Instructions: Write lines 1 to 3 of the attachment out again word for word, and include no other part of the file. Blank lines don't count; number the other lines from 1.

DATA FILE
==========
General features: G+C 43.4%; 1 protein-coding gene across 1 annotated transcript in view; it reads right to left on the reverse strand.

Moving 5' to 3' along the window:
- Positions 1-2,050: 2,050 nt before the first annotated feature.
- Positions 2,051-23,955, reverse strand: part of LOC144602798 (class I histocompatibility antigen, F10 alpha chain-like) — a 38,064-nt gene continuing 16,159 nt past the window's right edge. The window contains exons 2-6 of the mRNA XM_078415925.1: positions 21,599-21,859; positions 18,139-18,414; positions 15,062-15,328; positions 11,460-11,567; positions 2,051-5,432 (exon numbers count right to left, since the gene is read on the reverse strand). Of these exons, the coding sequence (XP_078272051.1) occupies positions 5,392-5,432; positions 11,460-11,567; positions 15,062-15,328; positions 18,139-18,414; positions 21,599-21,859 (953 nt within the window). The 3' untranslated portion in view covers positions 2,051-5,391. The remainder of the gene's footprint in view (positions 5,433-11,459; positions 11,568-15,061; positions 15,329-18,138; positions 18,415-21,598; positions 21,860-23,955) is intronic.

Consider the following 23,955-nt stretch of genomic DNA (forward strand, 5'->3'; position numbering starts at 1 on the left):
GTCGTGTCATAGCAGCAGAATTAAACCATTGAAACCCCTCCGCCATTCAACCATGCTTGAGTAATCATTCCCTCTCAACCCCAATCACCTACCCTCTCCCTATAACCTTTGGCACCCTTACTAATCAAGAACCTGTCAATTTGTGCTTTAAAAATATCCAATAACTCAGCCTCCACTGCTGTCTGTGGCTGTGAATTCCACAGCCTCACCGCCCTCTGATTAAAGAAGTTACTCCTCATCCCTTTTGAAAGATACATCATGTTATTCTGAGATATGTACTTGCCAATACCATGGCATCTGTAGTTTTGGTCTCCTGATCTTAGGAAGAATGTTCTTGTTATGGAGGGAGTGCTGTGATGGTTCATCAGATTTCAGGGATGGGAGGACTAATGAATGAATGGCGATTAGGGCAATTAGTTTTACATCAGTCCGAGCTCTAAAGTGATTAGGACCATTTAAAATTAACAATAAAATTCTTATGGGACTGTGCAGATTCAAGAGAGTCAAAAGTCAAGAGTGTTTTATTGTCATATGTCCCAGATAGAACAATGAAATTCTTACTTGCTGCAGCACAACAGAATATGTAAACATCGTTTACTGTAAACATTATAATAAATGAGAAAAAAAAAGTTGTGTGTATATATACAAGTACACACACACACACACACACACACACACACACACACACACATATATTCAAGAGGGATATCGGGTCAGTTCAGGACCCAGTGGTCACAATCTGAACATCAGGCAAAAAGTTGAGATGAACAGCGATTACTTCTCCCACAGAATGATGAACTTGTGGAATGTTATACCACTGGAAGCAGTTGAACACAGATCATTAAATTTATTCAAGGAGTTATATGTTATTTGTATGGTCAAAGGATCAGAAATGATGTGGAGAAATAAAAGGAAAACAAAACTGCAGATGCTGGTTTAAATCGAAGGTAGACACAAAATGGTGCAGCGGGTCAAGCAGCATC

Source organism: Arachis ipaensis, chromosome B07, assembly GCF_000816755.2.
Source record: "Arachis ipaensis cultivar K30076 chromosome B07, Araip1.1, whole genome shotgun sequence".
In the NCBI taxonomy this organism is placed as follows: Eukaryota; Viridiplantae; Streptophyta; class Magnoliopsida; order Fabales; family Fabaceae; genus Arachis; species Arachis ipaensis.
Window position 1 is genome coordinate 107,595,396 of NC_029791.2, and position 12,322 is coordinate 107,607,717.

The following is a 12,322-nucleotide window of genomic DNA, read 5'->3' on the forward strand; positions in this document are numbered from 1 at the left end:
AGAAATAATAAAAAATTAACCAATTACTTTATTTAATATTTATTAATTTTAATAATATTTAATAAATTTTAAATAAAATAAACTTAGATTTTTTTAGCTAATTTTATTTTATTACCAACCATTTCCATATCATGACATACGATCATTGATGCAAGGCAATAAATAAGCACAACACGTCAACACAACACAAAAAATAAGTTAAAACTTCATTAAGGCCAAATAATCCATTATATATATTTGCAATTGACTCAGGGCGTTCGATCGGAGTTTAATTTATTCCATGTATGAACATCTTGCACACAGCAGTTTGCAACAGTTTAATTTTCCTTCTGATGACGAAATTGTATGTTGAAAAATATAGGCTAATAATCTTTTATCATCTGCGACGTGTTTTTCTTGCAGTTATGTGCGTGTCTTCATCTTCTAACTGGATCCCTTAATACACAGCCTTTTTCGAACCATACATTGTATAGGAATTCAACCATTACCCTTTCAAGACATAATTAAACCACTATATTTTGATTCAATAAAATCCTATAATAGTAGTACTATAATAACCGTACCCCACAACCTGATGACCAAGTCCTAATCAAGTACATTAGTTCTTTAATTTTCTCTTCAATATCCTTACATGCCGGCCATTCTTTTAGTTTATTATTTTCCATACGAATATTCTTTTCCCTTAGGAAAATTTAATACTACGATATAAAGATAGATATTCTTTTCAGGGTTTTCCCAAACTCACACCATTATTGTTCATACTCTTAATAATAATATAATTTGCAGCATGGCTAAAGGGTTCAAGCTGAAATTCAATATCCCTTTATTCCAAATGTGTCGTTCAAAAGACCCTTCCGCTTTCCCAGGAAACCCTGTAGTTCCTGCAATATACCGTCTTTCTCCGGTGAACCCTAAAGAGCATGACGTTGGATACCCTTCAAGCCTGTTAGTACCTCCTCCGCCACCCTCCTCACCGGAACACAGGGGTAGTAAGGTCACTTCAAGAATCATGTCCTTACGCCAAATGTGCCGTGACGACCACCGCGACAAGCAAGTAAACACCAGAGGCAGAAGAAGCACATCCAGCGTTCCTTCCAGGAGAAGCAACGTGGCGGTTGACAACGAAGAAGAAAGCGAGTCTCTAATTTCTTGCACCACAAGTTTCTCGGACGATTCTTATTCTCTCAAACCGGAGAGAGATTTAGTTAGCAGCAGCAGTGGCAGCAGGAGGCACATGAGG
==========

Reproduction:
General features: G+C 43.4%; 1 protein-coding gene across 1 annotated transcript in view; it reads right to left on the reverse strand.

Moving 5' to 3' along the window:
- Positions 1-2,050: 2,050 nt before the first annotated feature.